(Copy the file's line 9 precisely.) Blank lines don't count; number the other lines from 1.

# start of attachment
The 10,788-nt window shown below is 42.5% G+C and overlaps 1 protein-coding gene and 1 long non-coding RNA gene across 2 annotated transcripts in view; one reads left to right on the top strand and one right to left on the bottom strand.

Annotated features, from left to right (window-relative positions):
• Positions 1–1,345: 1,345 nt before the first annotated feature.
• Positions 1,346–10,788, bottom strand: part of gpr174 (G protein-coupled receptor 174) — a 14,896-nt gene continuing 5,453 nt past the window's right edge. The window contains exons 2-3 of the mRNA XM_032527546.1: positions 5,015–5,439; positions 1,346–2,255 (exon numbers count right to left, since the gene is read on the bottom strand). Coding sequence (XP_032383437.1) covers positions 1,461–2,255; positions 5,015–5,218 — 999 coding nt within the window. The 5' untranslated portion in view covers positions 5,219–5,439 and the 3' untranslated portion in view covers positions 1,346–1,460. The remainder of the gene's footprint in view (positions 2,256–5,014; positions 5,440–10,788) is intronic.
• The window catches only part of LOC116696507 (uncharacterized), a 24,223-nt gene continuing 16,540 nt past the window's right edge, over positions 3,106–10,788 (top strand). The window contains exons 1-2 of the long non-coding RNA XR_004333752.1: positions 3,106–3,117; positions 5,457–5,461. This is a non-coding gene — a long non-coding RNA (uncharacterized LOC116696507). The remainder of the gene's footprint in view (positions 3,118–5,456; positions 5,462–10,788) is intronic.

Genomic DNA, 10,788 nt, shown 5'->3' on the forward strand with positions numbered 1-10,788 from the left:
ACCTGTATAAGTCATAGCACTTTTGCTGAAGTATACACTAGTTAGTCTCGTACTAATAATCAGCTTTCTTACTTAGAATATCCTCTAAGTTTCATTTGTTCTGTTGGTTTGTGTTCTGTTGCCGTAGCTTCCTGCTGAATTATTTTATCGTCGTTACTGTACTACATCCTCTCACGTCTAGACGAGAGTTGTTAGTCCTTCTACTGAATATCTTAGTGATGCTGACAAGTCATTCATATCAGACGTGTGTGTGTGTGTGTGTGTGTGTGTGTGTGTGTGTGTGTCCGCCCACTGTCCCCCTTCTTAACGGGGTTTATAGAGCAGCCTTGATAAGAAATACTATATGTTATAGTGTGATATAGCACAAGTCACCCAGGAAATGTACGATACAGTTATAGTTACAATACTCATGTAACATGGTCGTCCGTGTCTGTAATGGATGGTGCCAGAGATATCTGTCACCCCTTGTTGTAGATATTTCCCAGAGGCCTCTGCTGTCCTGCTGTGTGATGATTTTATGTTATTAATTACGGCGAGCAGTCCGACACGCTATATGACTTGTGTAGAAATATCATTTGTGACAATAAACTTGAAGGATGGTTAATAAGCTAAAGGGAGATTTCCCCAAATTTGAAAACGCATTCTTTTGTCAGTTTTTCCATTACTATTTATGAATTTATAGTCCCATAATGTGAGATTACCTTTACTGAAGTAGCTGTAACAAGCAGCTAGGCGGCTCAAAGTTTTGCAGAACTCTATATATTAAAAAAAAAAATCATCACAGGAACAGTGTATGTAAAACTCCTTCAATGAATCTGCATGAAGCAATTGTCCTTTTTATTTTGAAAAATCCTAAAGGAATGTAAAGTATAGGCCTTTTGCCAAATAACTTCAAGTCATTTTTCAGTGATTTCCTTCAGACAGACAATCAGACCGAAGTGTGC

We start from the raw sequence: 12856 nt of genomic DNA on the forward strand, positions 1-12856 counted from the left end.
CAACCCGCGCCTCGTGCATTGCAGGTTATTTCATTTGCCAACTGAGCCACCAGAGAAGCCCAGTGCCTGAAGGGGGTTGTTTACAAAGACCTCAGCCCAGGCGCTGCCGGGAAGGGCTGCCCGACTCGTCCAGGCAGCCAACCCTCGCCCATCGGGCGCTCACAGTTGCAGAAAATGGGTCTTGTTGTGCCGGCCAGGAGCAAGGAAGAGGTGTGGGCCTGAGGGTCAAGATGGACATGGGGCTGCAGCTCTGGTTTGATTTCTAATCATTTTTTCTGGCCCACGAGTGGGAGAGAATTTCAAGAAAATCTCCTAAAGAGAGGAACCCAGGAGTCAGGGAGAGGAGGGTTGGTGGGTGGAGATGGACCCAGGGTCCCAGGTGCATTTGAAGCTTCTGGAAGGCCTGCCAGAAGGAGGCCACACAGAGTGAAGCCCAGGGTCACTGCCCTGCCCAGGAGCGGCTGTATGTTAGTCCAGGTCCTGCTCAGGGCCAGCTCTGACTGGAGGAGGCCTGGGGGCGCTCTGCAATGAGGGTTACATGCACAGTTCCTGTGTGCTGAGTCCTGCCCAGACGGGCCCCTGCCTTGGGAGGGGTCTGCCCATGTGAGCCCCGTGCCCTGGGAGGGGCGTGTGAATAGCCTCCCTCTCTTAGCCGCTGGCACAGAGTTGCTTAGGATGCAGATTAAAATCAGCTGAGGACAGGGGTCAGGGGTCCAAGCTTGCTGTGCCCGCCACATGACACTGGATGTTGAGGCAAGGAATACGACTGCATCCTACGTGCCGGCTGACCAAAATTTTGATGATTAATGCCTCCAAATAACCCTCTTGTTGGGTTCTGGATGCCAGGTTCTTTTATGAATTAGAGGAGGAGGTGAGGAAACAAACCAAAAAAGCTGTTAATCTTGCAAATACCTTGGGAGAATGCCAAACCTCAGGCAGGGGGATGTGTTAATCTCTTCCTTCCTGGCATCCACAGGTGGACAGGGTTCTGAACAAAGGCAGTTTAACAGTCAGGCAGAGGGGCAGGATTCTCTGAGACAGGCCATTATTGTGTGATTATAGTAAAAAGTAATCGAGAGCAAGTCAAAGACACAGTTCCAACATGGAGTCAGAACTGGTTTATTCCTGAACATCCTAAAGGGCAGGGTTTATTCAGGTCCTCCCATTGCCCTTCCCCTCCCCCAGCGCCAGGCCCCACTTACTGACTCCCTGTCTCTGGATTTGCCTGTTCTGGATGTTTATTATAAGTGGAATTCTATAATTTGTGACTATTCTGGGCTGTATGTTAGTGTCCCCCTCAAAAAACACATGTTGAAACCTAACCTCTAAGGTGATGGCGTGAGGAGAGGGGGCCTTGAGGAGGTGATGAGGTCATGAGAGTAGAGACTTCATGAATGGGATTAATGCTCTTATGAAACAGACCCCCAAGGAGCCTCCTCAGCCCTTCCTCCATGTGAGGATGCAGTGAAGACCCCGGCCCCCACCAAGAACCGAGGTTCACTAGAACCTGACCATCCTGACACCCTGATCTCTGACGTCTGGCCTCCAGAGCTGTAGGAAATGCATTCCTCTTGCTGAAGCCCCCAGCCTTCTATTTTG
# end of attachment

CAACCCGCGCCTCGTGCATTGCAGGTTATTTCATTTGCCAACTGAGCCACCAGAGAAGCCCAGTGCCTGAAGGGGGTTGTTTACAAAGACCTCAGCCCAGGCGCTGCCGGGAAGGGCTGCCCGACTCGTCCAGGCAGCCAACCCTCGCCCATCGGGCGCTCACAGTTGCAGAAAATGGGTCTTGTTGTGCCGGCCAGGAGCAAGGAAGAGGTGTGGGCCTGAGGGTCAAGATGGACATGGGGCTGCAGCTCTGGTTTGATTTCTAATCATTTTTTCTGGCCCACGAGTGGGAGAGAATTTCAAGAAAATCTCCTAAAGAGAGGAACCCAGGAGTCAGGGAGAGGAGGGTTGGTGGGTGGAGATGGACCCAGGGTCCCAGGTGCATTTGAAGCTTCTGGAAGGCCTGCCAGAAGGAGGCCACACAGAGTGAAGCCCAGGGTCACTGCCCTGCCCAGGAGCGGCTGTATGTTAGTCCAGGTCCTGCTCAGGGCCAGCTCTGACTGGAGGAGGCCTGGGGGCGCTCTGCAATGAGGGTTACATGCACAGTTCCTGTGTGCTGAGTCCTGCCCAGACGGGCCCCTGCCTTGGGAGGGGTCTGCCCATGTGAGCCCCGTGCCCTGGGAGGGGCGTGTGAATAGCCTCCCTCTCTTAGCCGCTGGCACAGAGTTGCTTAGGATGCAGATTAAAATCAGCTGAGGACAGGGGTCAGGGGTCCAAGCTTGCTGTGCCCGCCACATGACACTGGATGTTGAGGCAAGGAATACGACTGCATCCTACGTGCCGGCTGACCAAAATTTTGATGATTAATGCCTCCAAATAACCCTCTTGTTGGGTTCTGGATGCCAGGTTCTTTTATGAATTAGAGGAGGAGGTGAGGAAACAAACCAAAAAAGCTGTTAATCTTGCAAATACCTTGGGAGAATGCCAAACCTCAGGCAGGGGGATGTGTTAATCTCTTCCTTCCTGGCATCCACAGGTGGACAGGGTTCTGAACAAAGGCAGTTTAACAGTCAGGCAGAGGGGCAGGATTCTCTGAGACAGGCCATTATTGTGTGATTATAGTAAAAAGTAATCGAGAGCAAGTCAAAGACACAGTTCCAACATGGAGTCAGAACTGGTTTATTCCTGAACATCCTAAAGGGCAGGGTTTATTCAGGTCCTCCCATTGCCCTTCCCCTCCCCCAGCGCCAGGCCCCACTTACTGACTCCCTGTCTCTGGATTTGCCTGTTCTGGATGTTTATTATAAGTGGAATTCTATAATTTGTGACTATTCTGGGCTGTATGTTAGTGTCCCCCTCAAAAAACACATGTTGAAACCTAACCTCTAAGGTGATGGCGTGAGGAGAGGGGGCCTTGAGGAGGTGATGAGGTCATGAGAGTAGAGACTTCATGAATGGGATTAATGCTCTTATGAAACAGACCCCCAAGGAGCCTCCTCAGCCCTTCCTCCATGTGAGGATGCAGTGAAGACCCCGGCCCCCACCAAGAACCGAGGTTCACTAGAACCTGACCATCCTGACACCCTGATCTCTGACGTCTGGCCTCCAGAGCTGTAGGAAATGCATTCCTCTTGCTGAAGCCCCCAGCCTTCTATTTTG